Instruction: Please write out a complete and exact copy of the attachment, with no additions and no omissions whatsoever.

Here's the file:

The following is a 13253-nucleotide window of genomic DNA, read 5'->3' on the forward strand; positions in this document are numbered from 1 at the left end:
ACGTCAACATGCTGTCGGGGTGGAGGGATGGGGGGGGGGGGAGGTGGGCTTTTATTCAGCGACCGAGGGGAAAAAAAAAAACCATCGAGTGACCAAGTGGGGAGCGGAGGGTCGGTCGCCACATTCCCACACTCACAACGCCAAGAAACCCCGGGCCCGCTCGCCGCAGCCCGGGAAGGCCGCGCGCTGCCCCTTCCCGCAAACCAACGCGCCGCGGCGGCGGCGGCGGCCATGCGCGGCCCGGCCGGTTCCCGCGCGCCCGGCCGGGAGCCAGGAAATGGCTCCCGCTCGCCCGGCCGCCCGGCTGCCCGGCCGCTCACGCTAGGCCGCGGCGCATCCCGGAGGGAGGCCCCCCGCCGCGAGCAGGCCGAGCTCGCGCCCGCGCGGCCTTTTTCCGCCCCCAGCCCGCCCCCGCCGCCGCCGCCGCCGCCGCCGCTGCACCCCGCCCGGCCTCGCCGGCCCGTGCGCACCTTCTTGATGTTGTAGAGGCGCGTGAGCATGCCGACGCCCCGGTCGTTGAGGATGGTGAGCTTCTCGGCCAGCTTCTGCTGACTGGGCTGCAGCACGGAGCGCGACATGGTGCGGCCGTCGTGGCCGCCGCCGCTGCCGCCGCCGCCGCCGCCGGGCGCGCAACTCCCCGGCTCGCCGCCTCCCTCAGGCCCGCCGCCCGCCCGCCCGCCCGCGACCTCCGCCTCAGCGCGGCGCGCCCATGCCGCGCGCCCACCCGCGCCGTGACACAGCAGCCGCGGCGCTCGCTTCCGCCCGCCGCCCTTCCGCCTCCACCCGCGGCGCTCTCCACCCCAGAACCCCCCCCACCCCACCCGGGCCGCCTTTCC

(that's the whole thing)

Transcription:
The following is a 13253-nucleotide window of genomic DNA, read 5'->3' on the forward strand; positions in this document are numbered from 1 at the left end:
ACGTCAACATGCTGTCGGGGTGGAGGGATGGGGGGGGGGGGAGGTGGGCTTTTATTCAGCGACCGAGGGGAAAAAAAAAAACCATCGAGTGACCAAGTGGGGAGCGGAGGGTCGGTCGCCACATTCCCACACTCACAACGCCAAGAAACCCCGGGCCCGCTCGCCGCAGCCCGGGAAGGCCGCGCGCTGCCCCTTCCCGCAAACCAACGCGCCGCGGCGGCGGCGGCGGCCATGCGCGGCCCGGCCGGTTCCCGCGCGCCCGGCCGGGAGCCAGGAAATGGCTCCCGCTCGCCCGGCCGCCCGGCTGCCCGGCCGCTCACGCTAGGCCGCGGCGCATCCCGGAGGGAGGCCCCCCGCCGCGAGCAGGCCGAGCTCGCGCCCGCGCGGCCTTTTTCCGCCCCCAGCCCGCCCCCGCCGCCGCCGCCGCCGCCGCCGCTGCACCCCGCCCGGCCTCGCCGGCCCGTGCGCACCTTCTTGATGTTGTAGAGGCGCGTGAGCATGCCGACGCCCCGGTCGTTGAGGATGGTGAGCTTCTCGGCCAGCTTCTGCTGACTGGGCTGCAGCACGGAGCGCGACATGGTGCGGCCGTCGTGGCCGCCGCCGCTGCCGCCGCCGCCGCCGCCGGGCGCGCAACTCCCCGGCTCGCCGCCTCCCTCAGGCCCGCCGCCCGCCCGCCCGCCCGCGACCTCCGCCTCAGCGCGGCGCGCCCATGCCGCGCGCCCACCCGCGCCGTGACACAGCAGCCGCGGCGCTCGCTTCCGCCCGCCGCCCTTCCGCCTCCACCCGCGGCGCTCTCCACCCCAGAACCCCCCCCACCCCACCCGGGCCGCCTTTCC